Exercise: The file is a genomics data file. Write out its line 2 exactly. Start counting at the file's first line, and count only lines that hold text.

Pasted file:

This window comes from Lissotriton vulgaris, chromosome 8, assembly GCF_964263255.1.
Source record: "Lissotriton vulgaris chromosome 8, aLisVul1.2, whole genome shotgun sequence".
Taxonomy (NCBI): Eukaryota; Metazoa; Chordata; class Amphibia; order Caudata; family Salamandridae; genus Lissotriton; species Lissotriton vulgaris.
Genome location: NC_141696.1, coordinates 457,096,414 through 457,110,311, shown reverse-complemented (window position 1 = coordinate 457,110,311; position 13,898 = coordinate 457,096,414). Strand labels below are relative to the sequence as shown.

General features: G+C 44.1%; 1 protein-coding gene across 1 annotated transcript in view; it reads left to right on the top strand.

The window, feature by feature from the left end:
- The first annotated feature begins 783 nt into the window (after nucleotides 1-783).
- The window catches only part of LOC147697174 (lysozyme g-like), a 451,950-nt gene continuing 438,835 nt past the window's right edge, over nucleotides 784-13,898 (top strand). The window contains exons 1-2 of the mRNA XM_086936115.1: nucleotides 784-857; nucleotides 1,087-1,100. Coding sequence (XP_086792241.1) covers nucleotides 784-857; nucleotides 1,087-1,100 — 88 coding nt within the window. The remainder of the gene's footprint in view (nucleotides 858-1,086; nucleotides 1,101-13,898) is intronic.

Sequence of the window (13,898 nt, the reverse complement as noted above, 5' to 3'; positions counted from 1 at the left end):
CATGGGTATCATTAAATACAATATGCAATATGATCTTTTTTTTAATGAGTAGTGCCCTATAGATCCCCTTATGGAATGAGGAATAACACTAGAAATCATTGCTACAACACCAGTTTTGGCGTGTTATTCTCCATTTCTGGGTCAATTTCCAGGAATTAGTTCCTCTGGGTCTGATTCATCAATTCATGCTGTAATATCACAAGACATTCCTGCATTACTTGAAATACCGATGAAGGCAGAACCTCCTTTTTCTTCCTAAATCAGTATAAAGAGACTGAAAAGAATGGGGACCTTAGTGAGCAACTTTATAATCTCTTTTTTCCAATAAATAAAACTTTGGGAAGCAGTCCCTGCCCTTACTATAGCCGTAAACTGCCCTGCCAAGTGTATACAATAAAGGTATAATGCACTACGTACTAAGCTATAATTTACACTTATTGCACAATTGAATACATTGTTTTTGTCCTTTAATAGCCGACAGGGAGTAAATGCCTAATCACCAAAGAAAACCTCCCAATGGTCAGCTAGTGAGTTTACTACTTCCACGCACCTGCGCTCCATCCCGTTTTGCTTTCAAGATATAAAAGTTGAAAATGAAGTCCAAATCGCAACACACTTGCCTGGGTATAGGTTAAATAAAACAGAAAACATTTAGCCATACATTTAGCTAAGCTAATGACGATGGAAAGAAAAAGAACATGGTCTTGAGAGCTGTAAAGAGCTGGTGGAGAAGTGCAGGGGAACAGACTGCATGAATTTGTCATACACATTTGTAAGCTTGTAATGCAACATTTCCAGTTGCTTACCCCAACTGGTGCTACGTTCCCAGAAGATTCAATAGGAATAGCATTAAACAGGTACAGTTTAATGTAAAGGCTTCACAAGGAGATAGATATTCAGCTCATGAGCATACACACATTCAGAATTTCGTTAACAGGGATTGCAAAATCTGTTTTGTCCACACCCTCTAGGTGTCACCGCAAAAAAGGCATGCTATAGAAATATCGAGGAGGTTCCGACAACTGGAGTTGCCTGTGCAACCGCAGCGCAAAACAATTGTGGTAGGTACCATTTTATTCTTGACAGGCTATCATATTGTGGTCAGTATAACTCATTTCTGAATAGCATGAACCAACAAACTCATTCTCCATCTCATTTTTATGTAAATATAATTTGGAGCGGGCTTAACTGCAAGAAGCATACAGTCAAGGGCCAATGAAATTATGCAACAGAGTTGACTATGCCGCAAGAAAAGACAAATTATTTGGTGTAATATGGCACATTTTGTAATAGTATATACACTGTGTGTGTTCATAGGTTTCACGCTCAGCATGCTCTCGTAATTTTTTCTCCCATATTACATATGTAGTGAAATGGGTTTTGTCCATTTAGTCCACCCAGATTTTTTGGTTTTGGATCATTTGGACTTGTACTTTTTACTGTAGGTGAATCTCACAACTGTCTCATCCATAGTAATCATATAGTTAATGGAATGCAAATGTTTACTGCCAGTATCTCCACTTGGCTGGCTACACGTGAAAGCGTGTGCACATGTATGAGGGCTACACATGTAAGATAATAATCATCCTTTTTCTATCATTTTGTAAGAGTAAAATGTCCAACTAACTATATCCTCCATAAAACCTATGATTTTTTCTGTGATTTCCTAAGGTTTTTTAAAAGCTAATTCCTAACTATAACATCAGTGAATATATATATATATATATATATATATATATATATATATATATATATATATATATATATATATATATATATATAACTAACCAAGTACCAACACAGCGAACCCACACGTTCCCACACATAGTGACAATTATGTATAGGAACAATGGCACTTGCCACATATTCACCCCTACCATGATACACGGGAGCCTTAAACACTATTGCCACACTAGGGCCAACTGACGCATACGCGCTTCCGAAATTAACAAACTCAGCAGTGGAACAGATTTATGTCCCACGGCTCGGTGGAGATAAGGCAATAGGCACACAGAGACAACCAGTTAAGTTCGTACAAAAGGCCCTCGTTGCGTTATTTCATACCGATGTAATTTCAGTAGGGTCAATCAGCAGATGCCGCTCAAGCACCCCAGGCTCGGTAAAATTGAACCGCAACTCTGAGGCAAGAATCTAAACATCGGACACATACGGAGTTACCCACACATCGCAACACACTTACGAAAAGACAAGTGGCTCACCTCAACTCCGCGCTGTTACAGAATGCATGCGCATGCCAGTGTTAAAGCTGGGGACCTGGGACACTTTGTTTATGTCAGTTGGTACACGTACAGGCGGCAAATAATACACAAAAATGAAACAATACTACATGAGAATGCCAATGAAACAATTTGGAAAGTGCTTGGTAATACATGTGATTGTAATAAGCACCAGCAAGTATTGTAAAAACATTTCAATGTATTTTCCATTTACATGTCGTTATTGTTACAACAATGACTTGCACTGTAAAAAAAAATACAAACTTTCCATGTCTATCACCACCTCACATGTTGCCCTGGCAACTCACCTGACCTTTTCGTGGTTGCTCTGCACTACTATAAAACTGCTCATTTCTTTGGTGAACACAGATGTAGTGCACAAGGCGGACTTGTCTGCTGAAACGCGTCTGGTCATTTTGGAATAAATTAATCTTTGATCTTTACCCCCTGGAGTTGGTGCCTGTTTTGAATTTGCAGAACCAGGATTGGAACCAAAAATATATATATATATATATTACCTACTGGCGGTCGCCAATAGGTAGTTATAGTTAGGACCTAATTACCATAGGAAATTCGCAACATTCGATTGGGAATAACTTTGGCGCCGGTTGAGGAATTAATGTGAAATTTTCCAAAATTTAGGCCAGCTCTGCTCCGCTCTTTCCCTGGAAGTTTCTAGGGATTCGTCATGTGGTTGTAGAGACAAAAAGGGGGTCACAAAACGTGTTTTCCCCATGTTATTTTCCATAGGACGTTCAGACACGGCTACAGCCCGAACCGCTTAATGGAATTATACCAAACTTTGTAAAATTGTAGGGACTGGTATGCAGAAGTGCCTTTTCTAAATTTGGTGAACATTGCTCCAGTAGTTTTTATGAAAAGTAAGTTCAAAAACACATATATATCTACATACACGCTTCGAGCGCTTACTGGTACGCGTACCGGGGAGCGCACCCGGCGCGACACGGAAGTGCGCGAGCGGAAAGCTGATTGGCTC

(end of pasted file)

Source record: "Lissotriton vulgaris chromosome 8, aLisVul1.2, whole genome shotgun sequence".